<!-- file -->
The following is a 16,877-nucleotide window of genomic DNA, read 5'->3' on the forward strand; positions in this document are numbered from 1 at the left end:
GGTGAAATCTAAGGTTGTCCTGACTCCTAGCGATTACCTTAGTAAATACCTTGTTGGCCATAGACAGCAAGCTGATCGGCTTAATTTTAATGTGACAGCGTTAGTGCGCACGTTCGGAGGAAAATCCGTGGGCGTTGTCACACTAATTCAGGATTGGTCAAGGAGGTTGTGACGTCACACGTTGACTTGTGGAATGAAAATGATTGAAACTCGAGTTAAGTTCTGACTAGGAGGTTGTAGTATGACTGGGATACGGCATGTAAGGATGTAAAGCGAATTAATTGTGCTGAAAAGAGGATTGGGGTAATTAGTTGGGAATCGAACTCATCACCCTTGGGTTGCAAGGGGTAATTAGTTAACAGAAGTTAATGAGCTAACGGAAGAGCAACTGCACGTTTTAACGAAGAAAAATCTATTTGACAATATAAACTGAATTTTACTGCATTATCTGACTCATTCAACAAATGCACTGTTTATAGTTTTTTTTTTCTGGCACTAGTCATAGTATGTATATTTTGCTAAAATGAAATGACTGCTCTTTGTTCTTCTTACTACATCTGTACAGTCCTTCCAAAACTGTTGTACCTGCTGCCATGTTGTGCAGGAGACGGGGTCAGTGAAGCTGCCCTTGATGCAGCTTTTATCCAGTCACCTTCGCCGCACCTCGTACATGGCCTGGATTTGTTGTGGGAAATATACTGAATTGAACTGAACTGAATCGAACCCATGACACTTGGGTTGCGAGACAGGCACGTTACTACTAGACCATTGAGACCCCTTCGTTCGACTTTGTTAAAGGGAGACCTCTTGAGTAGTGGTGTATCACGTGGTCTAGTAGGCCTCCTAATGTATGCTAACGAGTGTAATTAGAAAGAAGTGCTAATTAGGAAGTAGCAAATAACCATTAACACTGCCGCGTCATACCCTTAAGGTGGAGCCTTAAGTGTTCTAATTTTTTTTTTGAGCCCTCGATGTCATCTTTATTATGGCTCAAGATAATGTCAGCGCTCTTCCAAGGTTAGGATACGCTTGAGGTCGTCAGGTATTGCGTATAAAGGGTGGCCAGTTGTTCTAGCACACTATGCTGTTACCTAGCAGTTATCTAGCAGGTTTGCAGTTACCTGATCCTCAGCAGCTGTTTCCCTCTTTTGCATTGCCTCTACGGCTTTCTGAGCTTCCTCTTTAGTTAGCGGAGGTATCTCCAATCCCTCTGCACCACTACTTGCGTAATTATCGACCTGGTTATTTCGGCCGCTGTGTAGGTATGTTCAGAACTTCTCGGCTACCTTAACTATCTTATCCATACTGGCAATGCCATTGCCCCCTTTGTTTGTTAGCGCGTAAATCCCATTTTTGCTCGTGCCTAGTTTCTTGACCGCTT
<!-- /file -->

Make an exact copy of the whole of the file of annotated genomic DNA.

The following is a 16,877-nucleotide window of genomic DNA, read 5'->3' on the forward strand; positions in this document are numbered from 1 at the left end:
GGTGAAATCTAAGGTTGTCCTGACTCCTAGCGATTACCTTAGTAAATACCTTGTTGGCCATAGACAGCAAGCTGATCGGCTTAATTTTAATGTGACAGCGTTAGTGCGCACGTTCGGAGGAAAATCCGTGGGCGTTGTCACACTAATTCAGGATTGGTCAAGGAGGTTGTGACGTCACACGTTGACTTGTGGAATGAAAATGATTGAAACTCGAGTTAAGTTCTGACTAGGAGGTTGTAGTATGACTGGGATACGGCATGTAAGGATGTAAAGCGAATTAATTGTGCTGAAAAGAGGATTGGGGTAATTAGTTGGGAATCGAACTCATCACCCTTGGGTTGCAAGGGGTAATTAGTTAACAGAAGTTAATGAGCTAACGGAAGAGCAACTGCACGTTTTAACGAAGAAAAATCTATTTGACAATATAAACTGAATTTTACTGCATTATCTGACTCATTCAACAAATGCACTGTTTATAGTTTTTTTTTTCTGGCACTAGTCATAGTATGTATATTTTGCTAAAATGAAATGACTGCTCTTTGTTCTTCTTACTACATCTGTACAGTCCTTCCAAAACTGTTGTACCTGCTGCCATGTTGTGCAGGAGACGGGGTCAGTGAAGCTGCCCTTGATGCAGCTTTTATCCAGTCACCTTCGCCGCACCTCGTACATGGCCTGGATTTGTTGTGGGAAATATACTGAATTGAACTGAACTGAATCGAACCCATGACACTTGGGTTGCGAGACAGGCACGTTACTACTAGACCATTGAGACCCCTTCGTTCGACTTTGTTAAAGGGAGACCTCTTGAGTAGTGGTGTATCACGTGGTCTAGTAGGCCTCCTAATGTATGCTAACGAGTGTAATTAGAAAGAAGTGCTAATTAGGAAGTAGCAAATAACCATTAACACTGCCGCGTCATACCCTTAAGGTGGAGCCTTAAGTGTTCTAATTTTTTTTTTGAGCCCTCGATGTCATCTTTATTATGGCTCAAGATAATGTCAGCGCTCTTCCAAGGTTAGGATACGCTTGAGGTCGTCAGGTATTGCGTATAAAGGGTGGCCAGTTGTTCTAGCACACTATGCTGTTACCTAGCAGTTATCTAGCAGGTTTGCAGTTACCTGATCCTCAGCAGCTGTTTCCCTCTTTTGCATTGCCTCTACGGCTTTCTGAGCTTCCTCTTTAGTTAGCGGAGGTATCTCCAATCCCTCTGCACCACTACTTGCGTAATTATCGACCTGGTTATTTCGGCCGCTGTGTAGGTATGTTCAGAACTTCTCGGCTACCTTAACTATCTTATCCATACTGGCAATGCCATTGCCCCCTTTGTTTGTTAGCGCGTAAATCCCATTTTTGCTCGTGCCTAGTTTCTTGACCGCTT